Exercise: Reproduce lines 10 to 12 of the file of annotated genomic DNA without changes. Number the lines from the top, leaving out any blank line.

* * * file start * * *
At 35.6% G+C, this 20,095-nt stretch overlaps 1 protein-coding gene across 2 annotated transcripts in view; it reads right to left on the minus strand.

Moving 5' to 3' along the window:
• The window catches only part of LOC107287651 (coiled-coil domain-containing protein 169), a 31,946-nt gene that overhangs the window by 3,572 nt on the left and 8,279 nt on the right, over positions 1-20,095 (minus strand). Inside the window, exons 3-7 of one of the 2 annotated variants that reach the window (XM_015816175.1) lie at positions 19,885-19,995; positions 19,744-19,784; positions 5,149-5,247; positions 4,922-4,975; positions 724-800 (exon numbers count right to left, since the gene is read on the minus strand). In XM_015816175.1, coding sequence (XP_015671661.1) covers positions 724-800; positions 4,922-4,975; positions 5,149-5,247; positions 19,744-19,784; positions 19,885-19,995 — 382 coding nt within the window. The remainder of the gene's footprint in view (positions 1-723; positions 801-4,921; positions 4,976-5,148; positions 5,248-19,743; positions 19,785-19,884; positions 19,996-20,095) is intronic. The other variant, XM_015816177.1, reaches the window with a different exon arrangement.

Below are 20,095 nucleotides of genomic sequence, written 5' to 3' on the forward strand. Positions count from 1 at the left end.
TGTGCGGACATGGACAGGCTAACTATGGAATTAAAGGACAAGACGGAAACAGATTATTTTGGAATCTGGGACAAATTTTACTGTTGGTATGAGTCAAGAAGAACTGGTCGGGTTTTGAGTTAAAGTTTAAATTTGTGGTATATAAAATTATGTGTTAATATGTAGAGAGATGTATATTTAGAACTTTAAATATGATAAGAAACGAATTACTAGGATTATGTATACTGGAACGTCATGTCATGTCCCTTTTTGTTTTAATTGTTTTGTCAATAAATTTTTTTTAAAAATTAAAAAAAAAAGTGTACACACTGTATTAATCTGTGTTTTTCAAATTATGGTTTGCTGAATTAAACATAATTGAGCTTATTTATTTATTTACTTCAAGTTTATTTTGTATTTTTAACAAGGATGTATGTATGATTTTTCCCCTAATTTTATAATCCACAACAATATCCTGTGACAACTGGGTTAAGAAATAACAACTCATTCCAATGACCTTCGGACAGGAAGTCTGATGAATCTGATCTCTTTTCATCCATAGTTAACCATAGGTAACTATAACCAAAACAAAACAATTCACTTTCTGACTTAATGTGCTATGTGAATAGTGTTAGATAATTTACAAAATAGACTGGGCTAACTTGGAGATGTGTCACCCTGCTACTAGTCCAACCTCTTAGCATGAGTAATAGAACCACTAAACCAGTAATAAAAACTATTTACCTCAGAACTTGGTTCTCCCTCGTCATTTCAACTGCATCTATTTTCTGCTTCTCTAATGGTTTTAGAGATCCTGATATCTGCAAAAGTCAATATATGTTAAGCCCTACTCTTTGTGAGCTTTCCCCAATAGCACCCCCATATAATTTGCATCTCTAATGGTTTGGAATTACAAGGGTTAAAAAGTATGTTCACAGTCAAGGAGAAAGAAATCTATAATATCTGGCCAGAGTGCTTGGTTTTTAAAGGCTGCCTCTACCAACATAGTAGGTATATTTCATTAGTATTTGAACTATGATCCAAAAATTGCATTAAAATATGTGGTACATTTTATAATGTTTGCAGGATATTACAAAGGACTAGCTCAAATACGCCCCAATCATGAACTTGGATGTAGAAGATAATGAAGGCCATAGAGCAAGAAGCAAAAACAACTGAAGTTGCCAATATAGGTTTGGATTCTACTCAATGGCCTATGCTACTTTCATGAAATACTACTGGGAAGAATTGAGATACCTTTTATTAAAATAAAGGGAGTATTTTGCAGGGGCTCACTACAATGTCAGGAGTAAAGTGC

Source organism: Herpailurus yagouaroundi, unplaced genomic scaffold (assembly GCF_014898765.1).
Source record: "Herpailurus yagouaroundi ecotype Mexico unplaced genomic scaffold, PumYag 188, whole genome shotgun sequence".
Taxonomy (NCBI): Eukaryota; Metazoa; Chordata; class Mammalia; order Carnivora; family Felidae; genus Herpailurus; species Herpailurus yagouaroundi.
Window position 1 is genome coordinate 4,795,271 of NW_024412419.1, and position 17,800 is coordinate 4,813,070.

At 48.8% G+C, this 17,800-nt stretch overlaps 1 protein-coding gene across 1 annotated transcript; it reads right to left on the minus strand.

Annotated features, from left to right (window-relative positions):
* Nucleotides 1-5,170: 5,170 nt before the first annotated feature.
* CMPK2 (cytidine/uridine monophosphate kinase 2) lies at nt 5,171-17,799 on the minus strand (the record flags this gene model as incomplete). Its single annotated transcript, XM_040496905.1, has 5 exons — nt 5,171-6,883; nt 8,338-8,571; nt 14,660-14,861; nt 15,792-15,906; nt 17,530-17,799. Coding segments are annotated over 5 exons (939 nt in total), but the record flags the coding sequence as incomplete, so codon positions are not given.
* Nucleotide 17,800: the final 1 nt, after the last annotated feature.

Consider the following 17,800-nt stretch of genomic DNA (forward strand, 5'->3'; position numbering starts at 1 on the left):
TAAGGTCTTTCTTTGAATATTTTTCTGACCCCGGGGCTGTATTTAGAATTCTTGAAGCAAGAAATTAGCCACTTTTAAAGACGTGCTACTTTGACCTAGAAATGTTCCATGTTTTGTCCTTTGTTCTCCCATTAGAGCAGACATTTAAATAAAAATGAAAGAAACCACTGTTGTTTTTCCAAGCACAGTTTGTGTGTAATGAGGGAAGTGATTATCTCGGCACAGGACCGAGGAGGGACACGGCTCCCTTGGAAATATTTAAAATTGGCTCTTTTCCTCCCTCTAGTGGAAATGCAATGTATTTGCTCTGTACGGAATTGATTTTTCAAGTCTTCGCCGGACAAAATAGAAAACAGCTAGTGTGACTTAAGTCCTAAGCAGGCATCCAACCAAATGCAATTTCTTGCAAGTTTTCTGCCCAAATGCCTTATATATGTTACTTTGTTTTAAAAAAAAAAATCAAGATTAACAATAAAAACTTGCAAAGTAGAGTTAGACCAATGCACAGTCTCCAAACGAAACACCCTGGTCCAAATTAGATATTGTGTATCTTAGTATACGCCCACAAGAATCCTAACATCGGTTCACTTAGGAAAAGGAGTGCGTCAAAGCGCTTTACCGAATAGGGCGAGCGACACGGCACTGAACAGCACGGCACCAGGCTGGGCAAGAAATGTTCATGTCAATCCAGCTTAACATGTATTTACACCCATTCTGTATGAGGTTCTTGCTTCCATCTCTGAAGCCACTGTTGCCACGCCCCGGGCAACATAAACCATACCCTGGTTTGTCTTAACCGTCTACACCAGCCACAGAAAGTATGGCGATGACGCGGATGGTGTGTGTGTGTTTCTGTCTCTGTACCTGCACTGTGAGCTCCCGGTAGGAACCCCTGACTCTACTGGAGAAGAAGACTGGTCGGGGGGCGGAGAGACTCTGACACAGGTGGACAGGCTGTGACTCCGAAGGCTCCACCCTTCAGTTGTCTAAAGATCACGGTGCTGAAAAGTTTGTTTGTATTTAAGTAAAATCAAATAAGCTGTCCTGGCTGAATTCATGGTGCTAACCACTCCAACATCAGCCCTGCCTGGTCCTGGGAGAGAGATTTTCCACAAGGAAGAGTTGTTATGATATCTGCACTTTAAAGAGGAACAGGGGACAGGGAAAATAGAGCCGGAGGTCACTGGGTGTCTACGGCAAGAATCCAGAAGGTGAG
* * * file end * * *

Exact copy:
At 48.8% G+C, this 17,800-nt stretch overlaps 1 protein-coding gene across 1 annotated transcript; it reads right to left on the minus strand.

Annotated features, from left to right (window-relative positions):
* Nucleotides 1-5,170: 5,170 nt before the first annotated feature.